The pros and cons of growing up as a yogini’s daughter

RYT-200 Hour Certified Yoga Teacher. Erica started practicing yoga daily to bring herself flexibility, strength and balance. She enjoys doing yoga on the mat in the room, in nature and at the sea side. Erica brings yoga from the mat to everyday life and it helps her to be balanced, non judgmental and to learn new things. She likes learning and challenges, and encourages students to challenge themselves, learn new asanas, practice and enjoy every minute of yoga.
My mum, the yogini

My mum, the yogini

by guest author Jacinta Aalsma

A question that pops up regularly for most yogis and yoginis is;

‘How long you have been practising yoga?’

I don’t have a clear memory of when I started practising or when I undertook that first life changing yoga class. I’ve been brought up with yoga, because my mum has been a yogini and yoga teacher for as long as I remember.

Often, the assumption is therefore made that I’m super bendy and flexible and that I would make a great yoga teacher. After all, it’s in my genes.

But having a yogini mum can have both pros and cons, here’s how my ideas about having a yogini mum have shifted and changed over the years.

Not flexible enough

First of all, I have struggled for a long time with the idea that I’m not flexible enough to be a yogini and/or a yoga teacher.

With a super flexible yogini as mum, I had made the image in my head that flexibility is a requirement to be a yoga teacher. You have to be able to demonstrate all of the most advanced (for most of us impossible) poses, and of course you should be at least be more flexible than your average students.

I once heard that the more flexible you are in your mind, the more flexible your body will be. Of course yoga is not at all about being able to put your legs around your neck and this is definitely not what my mum is teaching. It is more my own creation of ideas and reflections of how I should be.

My mum is the best!

During my early teenage years I wasn’t rebelling against my parents. Instead, I was more embracing the ideas, hobbies and visions of my mum.

My mum was my idol!

I was quite serious about spiritualty and yoga and sometimes ‘forgot’ to have fun with friends. Often I would be joining my mum on meditation and yoga workshops.

My mum’s yoga was always the best too. At times I did a yoga class with another teacher, but I couldn’t fully enjoy it. I was comparing it too much with my mum’s classes. My mum was always curious how I experienced other teachers. Of course I told her she was the best – which was true for me at that moment.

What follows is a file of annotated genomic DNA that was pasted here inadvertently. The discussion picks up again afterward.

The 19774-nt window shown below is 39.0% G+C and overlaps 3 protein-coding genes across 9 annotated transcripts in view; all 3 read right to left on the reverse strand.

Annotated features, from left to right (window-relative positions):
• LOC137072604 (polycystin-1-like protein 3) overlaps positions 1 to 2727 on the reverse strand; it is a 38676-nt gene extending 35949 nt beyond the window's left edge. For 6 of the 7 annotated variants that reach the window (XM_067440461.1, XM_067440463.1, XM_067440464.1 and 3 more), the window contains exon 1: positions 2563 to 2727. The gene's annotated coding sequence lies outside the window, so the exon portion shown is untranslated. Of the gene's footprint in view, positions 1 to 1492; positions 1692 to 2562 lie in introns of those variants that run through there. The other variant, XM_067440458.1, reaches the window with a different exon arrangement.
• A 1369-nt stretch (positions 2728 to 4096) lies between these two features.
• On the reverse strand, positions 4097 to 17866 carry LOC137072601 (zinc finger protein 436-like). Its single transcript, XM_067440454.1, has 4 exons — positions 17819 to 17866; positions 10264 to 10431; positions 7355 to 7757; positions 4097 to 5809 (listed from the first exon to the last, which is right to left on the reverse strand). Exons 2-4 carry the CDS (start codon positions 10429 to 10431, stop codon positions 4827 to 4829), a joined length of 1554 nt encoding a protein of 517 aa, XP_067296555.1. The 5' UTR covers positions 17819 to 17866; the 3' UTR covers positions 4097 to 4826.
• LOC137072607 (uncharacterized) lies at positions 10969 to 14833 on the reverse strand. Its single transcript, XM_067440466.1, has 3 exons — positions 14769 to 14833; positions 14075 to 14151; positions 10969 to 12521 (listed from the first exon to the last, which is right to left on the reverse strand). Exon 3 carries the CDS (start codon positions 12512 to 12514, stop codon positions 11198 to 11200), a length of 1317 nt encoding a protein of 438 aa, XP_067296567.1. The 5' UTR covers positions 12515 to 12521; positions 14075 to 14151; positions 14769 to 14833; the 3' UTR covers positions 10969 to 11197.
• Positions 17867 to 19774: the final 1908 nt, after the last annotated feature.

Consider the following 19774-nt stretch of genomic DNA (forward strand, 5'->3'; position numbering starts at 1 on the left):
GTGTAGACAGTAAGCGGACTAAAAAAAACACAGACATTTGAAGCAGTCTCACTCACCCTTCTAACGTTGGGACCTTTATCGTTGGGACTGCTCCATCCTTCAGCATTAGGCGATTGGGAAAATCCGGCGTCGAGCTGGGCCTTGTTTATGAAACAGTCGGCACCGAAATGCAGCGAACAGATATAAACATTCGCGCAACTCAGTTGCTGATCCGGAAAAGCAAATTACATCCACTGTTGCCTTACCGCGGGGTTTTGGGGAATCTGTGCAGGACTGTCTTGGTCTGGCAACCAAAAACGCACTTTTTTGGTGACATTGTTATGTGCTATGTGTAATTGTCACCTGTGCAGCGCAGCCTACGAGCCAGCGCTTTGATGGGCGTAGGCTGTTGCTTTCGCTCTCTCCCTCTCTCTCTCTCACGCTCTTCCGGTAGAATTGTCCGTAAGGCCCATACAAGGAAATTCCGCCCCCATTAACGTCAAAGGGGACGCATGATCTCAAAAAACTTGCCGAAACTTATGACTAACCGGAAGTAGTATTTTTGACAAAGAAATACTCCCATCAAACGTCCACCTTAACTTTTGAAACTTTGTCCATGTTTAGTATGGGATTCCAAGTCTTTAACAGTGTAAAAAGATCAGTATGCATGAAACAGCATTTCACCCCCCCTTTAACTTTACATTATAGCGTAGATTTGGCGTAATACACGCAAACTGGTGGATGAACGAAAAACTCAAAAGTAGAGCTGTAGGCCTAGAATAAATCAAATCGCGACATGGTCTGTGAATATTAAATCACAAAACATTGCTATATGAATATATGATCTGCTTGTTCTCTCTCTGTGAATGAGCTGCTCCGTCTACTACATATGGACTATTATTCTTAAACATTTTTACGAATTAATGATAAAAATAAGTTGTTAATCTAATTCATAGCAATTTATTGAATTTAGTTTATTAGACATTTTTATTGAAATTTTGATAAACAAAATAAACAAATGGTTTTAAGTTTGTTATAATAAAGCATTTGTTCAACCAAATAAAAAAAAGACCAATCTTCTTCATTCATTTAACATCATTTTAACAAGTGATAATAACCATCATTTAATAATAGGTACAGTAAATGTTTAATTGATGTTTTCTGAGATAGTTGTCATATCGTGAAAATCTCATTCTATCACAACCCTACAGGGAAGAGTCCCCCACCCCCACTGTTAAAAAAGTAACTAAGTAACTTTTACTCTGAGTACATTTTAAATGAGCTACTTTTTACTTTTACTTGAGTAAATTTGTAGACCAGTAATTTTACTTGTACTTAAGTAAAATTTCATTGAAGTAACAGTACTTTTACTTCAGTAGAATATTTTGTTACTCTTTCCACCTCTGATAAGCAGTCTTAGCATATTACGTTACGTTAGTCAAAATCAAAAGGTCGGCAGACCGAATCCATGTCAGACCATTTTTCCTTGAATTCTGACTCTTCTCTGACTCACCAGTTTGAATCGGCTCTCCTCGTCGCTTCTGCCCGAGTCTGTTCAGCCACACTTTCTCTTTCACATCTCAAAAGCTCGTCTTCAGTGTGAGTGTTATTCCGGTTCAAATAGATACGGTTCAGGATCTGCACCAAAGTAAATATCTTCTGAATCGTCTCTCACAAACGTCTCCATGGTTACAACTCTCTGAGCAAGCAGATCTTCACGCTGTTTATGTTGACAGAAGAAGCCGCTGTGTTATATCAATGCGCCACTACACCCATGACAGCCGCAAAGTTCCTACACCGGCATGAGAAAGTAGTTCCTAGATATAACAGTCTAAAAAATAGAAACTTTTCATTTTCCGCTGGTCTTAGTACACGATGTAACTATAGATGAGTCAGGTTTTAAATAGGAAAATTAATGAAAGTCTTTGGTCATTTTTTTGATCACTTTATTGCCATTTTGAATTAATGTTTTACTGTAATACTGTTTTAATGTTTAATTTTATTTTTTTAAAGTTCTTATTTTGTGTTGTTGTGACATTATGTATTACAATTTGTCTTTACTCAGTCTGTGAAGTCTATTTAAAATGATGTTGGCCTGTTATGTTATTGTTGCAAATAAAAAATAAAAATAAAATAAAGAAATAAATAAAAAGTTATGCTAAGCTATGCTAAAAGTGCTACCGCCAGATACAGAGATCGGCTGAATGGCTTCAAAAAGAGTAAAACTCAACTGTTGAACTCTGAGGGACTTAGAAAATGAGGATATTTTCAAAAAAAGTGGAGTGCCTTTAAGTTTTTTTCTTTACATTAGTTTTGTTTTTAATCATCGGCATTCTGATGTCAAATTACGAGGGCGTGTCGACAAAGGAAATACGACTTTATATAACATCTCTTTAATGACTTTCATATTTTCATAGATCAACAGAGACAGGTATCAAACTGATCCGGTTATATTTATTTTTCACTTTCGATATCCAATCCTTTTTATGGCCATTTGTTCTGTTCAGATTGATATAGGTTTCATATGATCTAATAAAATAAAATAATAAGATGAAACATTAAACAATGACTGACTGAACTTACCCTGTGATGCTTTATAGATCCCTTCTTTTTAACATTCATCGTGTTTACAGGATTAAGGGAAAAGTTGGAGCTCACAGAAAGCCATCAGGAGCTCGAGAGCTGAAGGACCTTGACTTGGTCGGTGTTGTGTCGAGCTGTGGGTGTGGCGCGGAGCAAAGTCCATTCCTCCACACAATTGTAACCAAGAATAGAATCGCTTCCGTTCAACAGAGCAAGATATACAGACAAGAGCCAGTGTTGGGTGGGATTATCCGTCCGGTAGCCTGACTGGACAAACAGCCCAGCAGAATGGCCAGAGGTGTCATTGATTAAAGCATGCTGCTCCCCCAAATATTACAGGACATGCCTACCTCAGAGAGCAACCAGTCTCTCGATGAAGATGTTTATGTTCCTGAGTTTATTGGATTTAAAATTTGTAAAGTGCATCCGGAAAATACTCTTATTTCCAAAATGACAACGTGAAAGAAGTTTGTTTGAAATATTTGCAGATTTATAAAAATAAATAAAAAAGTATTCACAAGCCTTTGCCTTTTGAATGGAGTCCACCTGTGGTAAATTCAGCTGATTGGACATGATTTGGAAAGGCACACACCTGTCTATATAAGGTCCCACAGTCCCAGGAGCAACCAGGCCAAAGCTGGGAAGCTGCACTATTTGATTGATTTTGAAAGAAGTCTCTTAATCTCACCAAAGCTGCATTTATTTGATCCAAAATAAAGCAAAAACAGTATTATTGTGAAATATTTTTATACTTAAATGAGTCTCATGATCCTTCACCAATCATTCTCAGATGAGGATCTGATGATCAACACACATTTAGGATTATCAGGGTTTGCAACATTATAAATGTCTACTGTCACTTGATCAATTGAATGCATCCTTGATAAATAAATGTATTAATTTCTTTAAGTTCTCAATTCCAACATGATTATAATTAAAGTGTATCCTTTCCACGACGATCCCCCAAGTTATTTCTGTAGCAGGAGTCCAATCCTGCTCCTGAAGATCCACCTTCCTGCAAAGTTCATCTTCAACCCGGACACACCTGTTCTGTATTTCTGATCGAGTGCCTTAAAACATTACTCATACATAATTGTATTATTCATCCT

Delayed teenage rebellion

I had my teenage rebellion relatively late – when I was about sixteen. I finally started discovering my own identity.

Is yoga something for me or is it my mum’s thing?

For a period of time I was done with all those soft yoga poses – I was ready for sport and more intense yoga. I started doing Ashtanga yoga in the mornings.

This was not really welcomed by my family, since they heard me jumping in my small attic bedroom early in the morning. I started doing running, rock climbing and purchased a mountain bike. I made new friends and said goodbye to yoga for a while. Though, I could never totally leave behind my yoga mind-set and interest.

On the search

Even while in hot Africa for a several months, I was still doing my own yoga practice in the heat. My practice supported me while I was challenged by the intense conditions and experiences.

When I left my mum’s house to live independently, I tried out different yoga schools in my new city; Kundalini yoga, Ashtanga yoga, Hatha yoga and so on. I could never really find ‘my yoga school’. I was still comparing it with my mum’s classes. Also, I had not much time left in my busy schedule and the classes were expensive. I wasn’t used to pay for yoga classes, since I always could come to my mum’s classes for free. I suddenly realized how lucky I was to have a yoga teacher for a Mum!

I continued my rock climbing and African dance lessons which I loved as well. At the same time I felt restless and agitated regularly and I didn’t feel totally settled in my new city, new life and especially in myself.

Shared journey

Since my arrival in New Zealand, my love and passion for yoga has grown enormously. Close by where I live, I discovered a wonderful yoga school, The Yoga Sanctuary.

Yoga supports me while building up my life in a country far away from family, friends and familiarity. Nowadays, it is hard to imagine my life without yoga. I’ve also just started with a part-time yoga teachers training. It feels so right! It feels if I’m finally going in the direction I’m longing to go in.

My mum is happily supporting me on this new adventure. She believes in me, like she always has. I realize how lovely it is to share this yoga journey with my mum. We now share our yoga thoughts, poses and flows with each other.

I feel blessed with a mum like her and all what she has taught me and still does.

About Jacinta


Jacinta is a Holland-born yogini and currently training as a yoga teacher in Auckland. She has completed a Master degree in Health Sciences – including extensive travel to Africa, as well as the Journey Practitioner Programme developed by Brandon Bays.

In 2011 she immigrated to New Zealand to be with her Kiwi partner. She loves to share her ideas and write about health, wellbeing and yoga on her blog.

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